According to the United Health Foundation, Indiana’s maternal mortality rate is 41.4 deaths per 100,000 births, which is double the rate of the national average. Only two states have worse rates. Singh’s goal is to develop an external medical device that can remove disease-related molecules from the blood, which would reduce the pathological mechanisms that contribute to pregnancy-related hypertension and other complications of preeclampsia.
“The blood from the patient is circulated through the device without any exposure to the patient or the fetus,” said Singh. “Because it is an external device and the patient is not exposed to any drug, the method is considered safe, which is critical for safety of the fetus.”
The research program at ICBI on preeclampsia is targeted to understand the molecular mechanisms of preeclampsia and develop strategies to prevent and treat preeclampsia safely, addressing one of the major causes of pregnancy related complications and preterm birth.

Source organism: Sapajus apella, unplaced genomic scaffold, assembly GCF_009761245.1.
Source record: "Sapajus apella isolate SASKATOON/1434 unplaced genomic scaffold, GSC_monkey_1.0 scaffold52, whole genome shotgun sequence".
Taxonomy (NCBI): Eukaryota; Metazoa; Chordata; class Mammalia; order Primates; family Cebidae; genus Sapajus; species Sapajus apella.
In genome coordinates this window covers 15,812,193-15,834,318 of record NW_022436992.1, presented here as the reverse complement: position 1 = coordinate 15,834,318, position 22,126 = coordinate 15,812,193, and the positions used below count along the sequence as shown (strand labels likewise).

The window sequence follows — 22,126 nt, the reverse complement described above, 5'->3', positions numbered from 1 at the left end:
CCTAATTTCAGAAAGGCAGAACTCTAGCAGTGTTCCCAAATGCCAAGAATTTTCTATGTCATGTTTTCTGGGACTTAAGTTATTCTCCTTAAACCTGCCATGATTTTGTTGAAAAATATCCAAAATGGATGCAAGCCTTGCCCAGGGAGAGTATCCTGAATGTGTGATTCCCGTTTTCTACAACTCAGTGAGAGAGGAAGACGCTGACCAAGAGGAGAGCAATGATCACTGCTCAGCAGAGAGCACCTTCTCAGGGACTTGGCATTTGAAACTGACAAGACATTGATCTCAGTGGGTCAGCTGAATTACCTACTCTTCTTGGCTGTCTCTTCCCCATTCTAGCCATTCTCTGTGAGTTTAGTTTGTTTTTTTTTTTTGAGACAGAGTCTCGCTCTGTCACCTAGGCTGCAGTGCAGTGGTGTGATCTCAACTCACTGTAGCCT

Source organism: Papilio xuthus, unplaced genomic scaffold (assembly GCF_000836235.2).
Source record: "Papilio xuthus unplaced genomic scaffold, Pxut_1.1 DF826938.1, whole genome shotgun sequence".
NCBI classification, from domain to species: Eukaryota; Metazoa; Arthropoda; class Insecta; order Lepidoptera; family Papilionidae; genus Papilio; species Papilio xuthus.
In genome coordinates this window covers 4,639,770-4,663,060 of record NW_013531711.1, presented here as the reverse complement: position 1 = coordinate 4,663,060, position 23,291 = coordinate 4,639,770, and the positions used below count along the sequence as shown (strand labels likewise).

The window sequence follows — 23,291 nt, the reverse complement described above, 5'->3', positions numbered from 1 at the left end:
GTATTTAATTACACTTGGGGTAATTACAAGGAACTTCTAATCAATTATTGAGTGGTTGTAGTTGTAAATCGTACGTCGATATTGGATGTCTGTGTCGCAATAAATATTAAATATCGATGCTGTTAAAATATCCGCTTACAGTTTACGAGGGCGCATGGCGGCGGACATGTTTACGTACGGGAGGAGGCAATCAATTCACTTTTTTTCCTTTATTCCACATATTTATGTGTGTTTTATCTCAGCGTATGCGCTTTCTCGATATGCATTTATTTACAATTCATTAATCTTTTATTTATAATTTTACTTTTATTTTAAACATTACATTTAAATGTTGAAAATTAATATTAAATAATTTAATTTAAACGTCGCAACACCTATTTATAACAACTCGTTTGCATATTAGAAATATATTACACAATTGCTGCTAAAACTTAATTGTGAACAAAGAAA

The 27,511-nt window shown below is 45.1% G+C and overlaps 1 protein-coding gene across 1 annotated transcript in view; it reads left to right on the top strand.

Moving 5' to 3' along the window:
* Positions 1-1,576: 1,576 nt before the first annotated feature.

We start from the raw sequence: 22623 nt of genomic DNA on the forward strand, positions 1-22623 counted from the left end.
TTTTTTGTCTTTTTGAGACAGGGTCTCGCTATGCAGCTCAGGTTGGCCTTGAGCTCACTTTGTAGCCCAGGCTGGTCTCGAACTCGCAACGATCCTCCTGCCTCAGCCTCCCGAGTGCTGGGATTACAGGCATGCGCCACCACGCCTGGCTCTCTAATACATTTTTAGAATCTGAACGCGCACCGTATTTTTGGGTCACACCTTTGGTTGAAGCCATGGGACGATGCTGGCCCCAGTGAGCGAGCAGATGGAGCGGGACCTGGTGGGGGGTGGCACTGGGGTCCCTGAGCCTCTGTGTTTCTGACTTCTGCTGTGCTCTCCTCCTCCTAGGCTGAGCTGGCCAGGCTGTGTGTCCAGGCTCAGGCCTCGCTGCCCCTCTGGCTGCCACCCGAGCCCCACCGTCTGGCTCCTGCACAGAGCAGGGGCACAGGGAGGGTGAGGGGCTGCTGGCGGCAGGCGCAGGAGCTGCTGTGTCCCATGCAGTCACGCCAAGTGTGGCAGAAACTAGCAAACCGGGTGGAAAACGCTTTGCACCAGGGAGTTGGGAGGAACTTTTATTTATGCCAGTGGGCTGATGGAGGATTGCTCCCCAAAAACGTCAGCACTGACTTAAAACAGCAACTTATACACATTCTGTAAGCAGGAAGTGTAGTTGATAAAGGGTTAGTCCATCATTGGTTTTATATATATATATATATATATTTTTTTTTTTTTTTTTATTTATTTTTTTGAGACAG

The initial research was made possible by Indiana University Health and the Indiana Clinical and Translational Sciences Institute, funded in part by grant #ULITR002529 from the National Institutes of Health, National Center for Advancing Translational Sciences, Clinical and Translational Sciences Award and The Advanced in Medicine (AIM) grant from Cook Medical. Now the AMAG award will help develop the translational potential of this research for patient care.
The ICBI is a program of the Indiana Clinical and Translational Sciences Institute.